I'm trying to debug a custom thread pool implementation that has rarely deadlocks. So I cannot use a debugger like gdb because I have click like 100 times "launch" debugger before having a deadlock.

Currently, I'm running the threadpool test in an infinite loop in a shell script, but that means I cannot see variables and so on. I'm trying to std::cout data, but that slow down the thread and reduce the risk of deadlocks meaning that I can wait like 1hour with my infinite before getting messages. Then I don't get the error, and I need more messages, which means waiting one more hour...

How to efficiently debug the program so that its restart over and over until it deadlocks ? (Or maybe should I open another question with all the code for some help ?)

Thank you in advance !

Bonus question : how to check everything goes fine with a std::condition_variable ? You cannot really tell which thread are asleep or if a race condition occurs on the wait condition.

  • Debugging deadlocks is hard. 1st of all make sure that all mutextes and semaphores are unlocked in the same order they will be locked in sequence. std::cout is probably a bad tool, since it changes runtime behavior and timing. – πάντα ῥεῖ Jan 4 '15 at 22:15
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    Helgrind is probably going to help here. Otherwise you could run your program normally, get the deadlock, and then attack gdb to the deadlocked program (see here) – sbabbi Jan 4 '15 at 22:23
  • @πάνταῥεῖ Why the unlocking must be done in the same order? In most programs it will be done in reverse order of locking for convenience but I cannot see any possibility of errors when you unlock in arbitrary order (the deadlocks are usually when you attempt to lock something - not unlock). – Maciej Piechotka Jan 4 '15 at 22:43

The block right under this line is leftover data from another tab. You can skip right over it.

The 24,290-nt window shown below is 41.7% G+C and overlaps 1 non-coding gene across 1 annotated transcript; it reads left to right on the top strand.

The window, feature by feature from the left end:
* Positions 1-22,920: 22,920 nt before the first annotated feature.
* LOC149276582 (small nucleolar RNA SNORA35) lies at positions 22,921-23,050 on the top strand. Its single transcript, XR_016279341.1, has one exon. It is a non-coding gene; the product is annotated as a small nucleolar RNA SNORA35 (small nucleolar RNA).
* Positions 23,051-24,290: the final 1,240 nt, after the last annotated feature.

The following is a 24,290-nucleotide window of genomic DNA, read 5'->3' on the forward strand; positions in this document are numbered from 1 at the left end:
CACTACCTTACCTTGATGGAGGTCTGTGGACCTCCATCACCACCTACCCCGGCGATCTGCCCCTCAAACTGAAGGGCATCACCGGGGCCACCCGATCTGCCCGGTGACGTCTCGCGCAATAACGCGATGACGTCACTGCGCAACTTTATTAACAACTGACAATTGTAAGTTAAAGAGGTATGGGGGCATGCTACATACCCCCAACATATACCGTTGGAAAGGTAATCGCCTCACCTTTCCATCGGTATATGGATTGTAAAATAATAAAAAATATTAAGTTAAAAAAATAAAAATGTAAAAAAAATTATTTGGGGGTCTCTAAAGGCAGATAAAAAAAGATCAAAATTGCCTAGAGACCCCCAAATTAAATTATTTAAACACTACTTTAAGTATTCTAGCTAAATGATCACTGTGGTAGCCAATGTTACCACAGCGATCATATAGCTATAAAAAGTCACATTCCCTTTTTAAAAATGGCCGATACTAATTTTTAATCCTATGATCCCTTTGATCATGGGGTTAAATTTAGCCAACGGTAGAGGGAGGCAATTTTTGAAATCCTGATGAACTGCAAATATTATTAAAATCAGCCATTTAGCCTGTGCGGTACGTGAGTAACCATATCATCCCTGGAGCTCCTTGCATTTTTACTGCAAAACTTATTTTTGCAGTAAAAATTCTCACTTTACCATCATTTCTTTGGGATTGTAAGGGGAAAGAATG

• @πάνταῥεῖ I'm still not sure why unlocking order is a problem - as long a lock hierarchy is not violated during locking it should not make any difference as far as I can tell (unless I make some error during interleaving in my head). – Maciej Piechotka Jan 4 '15 at 22:50
  • @MaciejPiechotka Sorry, I've deleted my silly comment. What I mean is, that different threads should use the exactly same order, when trying to lock any synchronization features (and unlock them in order accordingly of course). – πάντα ῥεῖ Jan 4 '15 at 22:55

There are 2 basic ways:

  1. Automate the running of program under debugger. Using gdb program -ex 'run <args>' -ex 'quit' should run the program under debugger and then quit. If the program is still alive in one form or another (segfault, or you broke it manually) you will be asked for confirmation.
  2. Attach the debugger after reproducing the deadlock. For example gdb can be run as gdb <program> <pid> to attach to running program - just wait for deadlock and attach then. This is especially useful when attached debugger causes timing to be changed and you can no longer repro the bug.

In this way you can just run it in loop and wait for result while you drink coffee. BTW - I find the second option easier.

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    Agree completely with attaching. That's what I always do & 99% of the time it tells me what I want. – Component 10 Jan 4 '15 at 22:42